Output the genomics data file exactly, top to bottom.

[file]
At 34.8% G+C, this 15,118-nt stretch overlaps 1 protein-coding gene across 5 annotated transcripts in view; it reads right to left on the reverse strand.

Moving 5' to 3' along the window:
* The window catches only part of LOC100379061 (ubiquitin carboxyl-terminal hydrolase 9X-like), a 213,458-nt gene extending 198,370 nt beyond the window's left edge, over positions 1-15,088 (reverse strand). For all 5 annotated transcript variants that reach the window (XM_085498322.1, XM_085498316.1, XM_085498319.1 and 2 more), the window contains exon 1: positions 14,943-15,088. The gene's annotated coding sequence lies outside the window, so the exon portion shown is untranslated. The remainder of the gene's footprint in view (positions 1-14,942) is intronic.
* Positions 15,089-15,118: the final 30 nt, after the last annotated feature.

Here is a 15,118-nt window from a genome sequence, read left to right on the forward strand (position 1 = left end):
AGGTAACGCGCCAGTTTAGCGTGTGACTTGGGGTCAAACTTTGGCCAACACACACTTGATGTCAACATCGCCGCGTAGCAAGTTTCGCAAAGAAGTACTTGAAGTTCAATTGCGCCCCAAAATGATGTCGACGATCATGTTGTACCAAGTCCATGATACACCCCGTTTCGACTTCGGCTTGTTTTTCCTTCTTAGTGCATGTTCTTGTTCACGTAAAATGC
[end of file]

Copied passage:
At 34.8% G+C, this 15,118-nt stretch overlaps 1 protein-coding gene across 5 annotated transcripts in view; it reads right to left on the reverse strand.

Moving 5' to 3' along the window:
* The window catches only part of LOC100379061 (ubiquitin carboxyl-terminal hydrolase 9X-like), a 213,458-nt gene extending 198,370 nt beyond the window's left edge, over positions 1-15,088 (reverse strand). For all 5 annotated transcript variants that reach the window (XM_085498322.1, XM_085498316.1, XM_085498319.1 and 2 more), the window contains exon 1: positions 14,943-15,088. The gene's annotated coding sequence lies outside the window, so the exon portion shown is untranslated. The remainder of the gene's footprint in view (positions 1-14,942) is intronic.
* Positions 15,089-15,118: the final 30 nt, after the last annotated feature.

Here is a 15,118-nt window from a genome sequence, read left to right on the forward strand (position 1 = left end):
AGGTAACGCGCCAGTTTAGCGTGTGACTTGGGGTCAAACTTTGGCCAACACACACTTGATGTCAACATCGCCGCGTAGCAAGTTTCGCAAAGAAGTACTTGAAGTTCAATTGCGCCCCAAAATGATGTCGACGATCATGTTGTACCAAGTCCATGATACACCCCGTTTCGACTTCGGCTTGTTTTTCCTTCTTAGTGCATGTTCTTGTTCACGTAAAATGC